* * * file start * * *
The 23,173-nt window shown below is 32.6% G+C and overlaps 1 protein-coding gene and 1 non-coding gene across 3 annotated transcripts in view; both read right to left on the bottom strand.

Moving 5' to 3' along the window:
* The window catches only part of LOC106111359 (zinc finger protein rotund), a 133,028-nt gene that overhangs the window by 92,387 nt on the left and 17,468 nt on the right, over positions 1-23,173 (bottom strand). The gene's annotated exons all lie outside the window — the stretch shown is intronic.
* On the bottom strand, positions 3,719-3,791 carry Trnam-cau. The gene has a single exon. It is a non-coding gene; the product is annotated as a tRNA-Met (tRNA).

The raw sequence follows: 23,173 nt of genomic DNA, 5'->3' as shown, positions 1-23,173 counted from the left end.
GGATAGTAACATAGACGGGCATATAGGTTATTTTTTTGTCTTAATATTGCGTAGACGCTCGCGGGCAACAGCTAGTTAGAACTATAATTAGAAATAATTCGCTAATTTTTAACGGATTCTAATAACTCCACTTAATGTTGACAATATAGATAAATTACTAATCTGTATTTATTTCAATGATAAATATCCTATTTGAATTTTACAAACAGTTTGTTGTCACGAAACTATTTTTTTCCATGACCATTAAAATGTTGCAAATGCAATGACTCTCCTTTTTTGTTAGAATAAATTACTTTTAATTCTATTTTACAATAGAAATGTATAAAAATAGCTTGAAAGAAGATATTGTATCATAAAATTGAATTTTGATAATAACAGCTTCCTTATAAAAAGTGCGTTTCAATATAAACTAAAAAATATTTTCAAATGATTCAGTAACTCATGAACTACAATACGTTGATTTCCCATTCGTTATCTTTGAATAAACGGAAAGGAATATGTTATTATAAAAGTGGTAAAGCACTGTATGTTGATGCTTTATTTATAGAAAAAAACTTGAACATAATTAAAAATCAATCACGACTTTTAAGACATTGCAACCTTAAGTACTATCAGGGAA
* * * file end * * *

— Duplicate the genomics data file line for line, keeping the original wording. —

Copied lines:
The 23,173-nt window shown below is 32.6% G+C and overlaps 1 protein-coding gene and 1 non-coding gene across 3 annotated transcripts in view; both read right to left on the bottom strand.

Moving 5' to 3' along the window:
* The window catches only part of LOC106111359 (zinc finger protein rotund), a 133,028-nt gene that overhangs the window by 92,387 nt on the left and 17,468 nt on the right, over positions 1-23,173 (bottom strand). The gene's annotated exons all lie outside the window — the stretch shown is intronic.
* On the bottom strand, positions 3,719-3,791 carry Trnam-cau. The gene has a single exon. It is a non-coding gene; the product is annotated as a tRNA-Met (tRNA).

The raw sequence follows: 23,173 nt of genomic DNA, 5'->3' as shown, positions 1-23,173 counted from the left end.
GGATAGTAACATAGACGGGCATATAGGTTATTTTTTTGTCTTAATATTGCGTAGACGCTCGCGGGCAACAGCTAGTTAGAACTATAATTAGAAATAATTCGCTAATTTTTAACGGATTCTAATAACTCCACTTAATGTTGACAATATAGATAAATTACTAATCTGTATTTATTTCAATGATAAATATCCTATTTGAATTTTACAAACAGTTTGTTGTCACGAAACTATTTTTTTCCATGACCATTAAAATGTTGCAAATGCAATGACTCTCCTTTTTTGTTAGAATAAATTACTTTTAATTCTATTTTACAATAGAAATGTATAAAAATAGCTTGAAAGAAGATATTGTATCATAAAATTGAATTTTGATAATAACAGCTTCCTTATAAAAAGTGCGTTTCAATATAAACTAAAAAATATTTTCAAATGATTCAGTAACTCATGAACTACAATACGTTGATTTCCCATTCGTTATCTTTGAATAAACGGAAAGGAATATGTTATTATAAAAGTGGTAAAGCACTGTATGTTGATGCTTTATTTATAGAAAAAAACTTGAACATAATTAAAAATCAATCACGACTTTTAAGACATTGCAACCTTAAGTACTATCAGGGAA